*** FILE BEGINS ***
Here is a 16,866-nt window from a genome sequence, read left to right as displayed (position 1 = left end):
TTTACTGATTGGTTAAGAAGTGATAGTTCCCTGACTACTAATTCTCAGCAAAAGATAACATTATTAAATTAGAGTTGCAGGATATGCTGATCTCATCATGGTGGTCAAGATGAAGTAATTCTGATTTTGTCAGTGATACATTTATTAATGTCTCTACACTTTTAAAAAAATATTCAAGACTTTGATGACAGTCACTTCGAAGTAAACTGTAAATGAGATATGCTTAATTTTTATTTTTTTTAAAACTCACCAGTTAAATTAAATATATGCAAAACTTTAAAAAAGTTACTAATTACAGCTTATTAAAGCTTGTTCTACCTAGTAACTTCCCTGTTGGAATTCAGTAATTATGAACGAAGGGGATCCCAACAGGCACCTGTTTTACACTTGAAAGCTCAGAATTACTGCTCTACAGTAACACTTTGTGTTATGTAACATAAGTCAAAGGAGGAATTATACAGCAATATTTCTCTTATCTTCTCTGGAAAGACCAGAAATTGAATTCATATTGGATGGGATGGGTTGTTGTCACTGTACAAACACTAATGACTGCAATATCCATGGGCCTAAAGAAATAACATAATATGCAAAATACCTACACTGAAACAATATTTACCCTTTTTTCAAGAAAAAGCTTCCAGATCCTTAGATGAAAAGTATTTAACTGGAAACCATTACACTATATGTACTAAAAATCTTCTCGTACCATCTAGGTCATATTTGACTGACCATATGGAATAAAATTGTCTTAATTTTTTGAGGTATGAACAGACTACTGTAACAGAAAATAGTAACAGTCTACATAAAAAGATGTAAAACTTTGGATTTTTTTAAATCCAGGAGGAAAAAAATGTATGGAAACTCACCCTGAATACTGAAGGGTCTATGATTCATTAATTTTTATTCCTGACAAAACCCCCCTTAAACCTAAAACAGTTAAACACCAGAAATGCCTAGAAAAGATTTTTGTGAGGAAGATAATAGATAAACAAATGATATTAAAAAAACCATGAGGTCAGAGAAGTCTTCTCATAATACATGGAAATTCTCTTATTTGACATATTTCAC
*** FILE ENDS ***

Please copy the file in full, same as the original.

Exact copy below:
Here is a 16,866-nt window from a genome sequence, read left to right as displayed (position 1 = left end):
TTTACTGATTGGTTAAGAAGTGATAGTTCCCTGACTACTAATTCTCAGCAAAAGATAACATTATTAAATTAGAGTTGCAGGATATGCTGATCTCATCATGGTGGTCAAGATGAAGTAATTCTGATTTTGTCAGTGATACATTTATTAATGTCTCTACACTTTTAAAAAAATATTCAAGACTTTGATGACAGTCACTTCGAAGTAAACTGTAAATGAGATATGCTTAATTTTTATTTTTTTTAAAACTCACCAGTTAAATTAAATATATGCAAAACTTTAAAAAAGTTACTAATTACAGCTTATTAAAGCTTGTTCTACCTAGTAACTTCCCTGTTGGAATTCAGTAATTATGAACGAAGGGGATCCCAACAGGCACCTGTTTTACACTTGAAAGCTCAGAATTACTGCTCTACAGTAACACTTTGTGTTATGTAACATAAGTCAAAGGAGGAATTATACAGCAATATTTCTCTTATCTTCTCTGGAAAGACCAGAAATTGAATTCATATTGGATGGGATGGGTTGTTGTCACTGTACAAACACTAATGACTGCAATATCCATGGGCCTAAAGAAATAACATAATATGCAAAATACCTACACTGAAACAATATTTACCCTTTTTTCAAGAAAAAGCTTCCAGATCCTTAGATGAAAAGTATTTAACTGGAAACCATTACACTATATGTACTAAAAATCTTCTCGTACCATCTAGGTCATATTTGACTGACCATATGGAATAAAATTGTCTTAATTTTTTGAGGTATGAACAGACTACTGTAACAGAAAATAGTAACAGTCTACATAAAAAGATGTAAAACTTTGGATTTTTTTAAATCCAGGAGGAAAAAAATGTATGGAAACTCACCCTGAATACTGAAGGGTCTATGATTCATTAATTTTTATTCCTGACAAAACCCCCCTTAAACCTAAAACAGTTAAACACCAGAAATGCCTAGAAAAGATTTTTGTGAGGAAGATAATAGATAAACAAATGATATTAAAAAAACCATGAGGTCAGAGAAGTCTTCTCATAATACATGGAAATTCTCTTATTTGACATATTTCAC